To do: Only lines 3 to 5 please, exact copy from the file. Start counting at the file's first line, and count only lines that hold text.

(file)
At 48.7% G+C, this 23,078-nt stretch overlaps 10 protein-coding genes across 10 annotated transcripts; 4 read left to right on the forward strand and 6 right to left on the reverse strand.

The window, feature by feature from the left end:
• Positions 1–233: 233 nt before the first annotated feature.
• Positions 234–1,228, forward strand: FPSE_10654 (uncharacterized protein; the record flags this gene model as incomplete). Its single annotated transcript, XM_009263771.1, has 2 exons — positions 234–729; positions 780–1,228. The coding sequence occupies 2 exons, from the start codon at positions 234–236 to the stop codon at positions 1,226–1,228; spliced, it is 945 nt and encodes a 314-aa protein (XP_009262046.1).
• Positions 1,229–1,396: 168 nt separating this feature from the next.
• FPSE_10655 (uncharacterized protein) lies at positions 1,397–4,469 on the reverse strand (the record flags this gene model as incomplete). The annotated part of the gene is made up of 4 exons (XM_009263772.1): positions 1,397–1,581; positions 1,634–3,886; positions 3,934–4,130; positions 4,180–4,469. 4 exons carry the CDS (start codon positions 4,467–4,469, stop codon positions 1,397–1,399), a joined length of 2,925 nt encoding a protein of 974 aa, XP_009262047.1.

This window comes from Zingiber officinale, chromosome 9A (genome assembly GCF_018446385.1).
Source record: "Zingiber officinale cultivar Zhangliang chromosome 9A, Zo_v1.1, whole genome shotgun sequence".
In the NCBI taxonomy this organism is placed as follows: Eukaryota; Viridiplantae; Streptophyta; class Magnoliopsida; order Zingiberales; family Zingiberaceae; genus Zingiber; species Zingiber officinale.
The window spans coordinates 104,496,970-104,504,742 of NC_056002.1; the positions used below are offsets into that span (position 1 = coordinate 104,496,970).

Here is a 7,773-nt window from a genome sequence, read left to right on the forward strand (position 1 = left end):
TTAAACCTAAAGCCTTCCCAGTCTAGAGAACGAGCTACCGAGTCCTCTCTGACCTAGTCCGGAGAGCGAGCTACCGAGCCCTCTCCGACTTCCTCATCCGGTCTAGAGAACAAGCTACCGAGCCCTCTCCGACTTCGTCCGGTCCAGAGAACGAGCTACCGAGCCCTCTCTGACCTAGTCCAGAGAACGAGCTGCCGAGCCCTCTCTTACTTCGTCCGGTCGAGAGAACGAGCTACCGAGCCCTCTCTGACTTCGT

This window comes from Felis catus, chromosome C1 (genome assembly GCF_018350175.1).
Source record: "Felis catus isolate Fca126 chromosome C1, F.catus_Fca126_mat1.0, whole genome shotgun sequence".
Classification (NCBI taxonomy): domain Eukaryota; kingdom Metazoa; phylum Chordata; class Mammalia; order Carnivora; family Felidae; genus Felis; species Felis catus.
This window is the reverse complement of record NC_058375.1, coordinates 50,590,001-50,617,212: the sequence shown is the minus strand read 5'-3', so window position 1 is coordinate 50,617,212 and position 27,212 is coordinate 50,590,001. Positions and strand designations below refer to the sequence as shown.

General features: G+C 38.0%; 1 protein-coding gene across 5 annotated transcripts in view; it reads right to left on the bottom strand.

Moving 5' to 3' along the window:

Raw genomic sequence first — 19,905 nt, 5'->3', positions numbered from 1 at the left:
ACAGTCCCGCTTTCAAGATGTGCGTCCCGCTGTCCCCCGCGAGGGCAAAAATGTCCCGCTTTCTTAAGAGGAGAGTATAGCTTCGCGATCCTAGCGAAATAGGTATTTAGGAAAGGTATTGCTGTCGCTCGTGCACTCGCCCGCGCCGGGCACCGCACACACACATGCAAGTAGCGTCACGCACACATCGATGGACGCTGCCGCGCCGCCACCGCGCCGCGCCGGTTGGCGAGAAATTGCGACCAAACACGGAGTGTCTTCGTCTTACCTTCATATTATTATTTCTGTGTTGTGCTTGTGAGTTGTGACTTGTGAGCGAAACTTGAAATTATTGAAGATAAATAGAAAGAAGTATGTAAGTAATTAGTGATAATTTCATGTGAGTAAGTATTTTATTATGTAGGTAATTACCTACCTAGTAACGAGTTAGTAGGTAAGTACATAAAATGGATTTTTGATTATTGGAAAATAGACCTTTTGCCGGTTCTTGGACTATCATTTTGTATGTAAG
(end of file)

• Positions 1–233: 233 nt before the first annotated feature.
• Positions 234–1,228, forward strand: FPSE_10654 (uncharacterized protein; the record flags this gene model as incomplete). Its single annotated transcript, XM_009263771.1, has 2 exons — positions 234–729; positions 780–1,228. The coding sequence occupies 2 exons, from the start codon at positions 234–236 to the stop codon at positions 1,226–1,228; spliced, it is 945 nt and encodes a 314-aa protein (XP_009262046.1).
• Positions 1,229–1,396: 168 nt separating this feature from the next.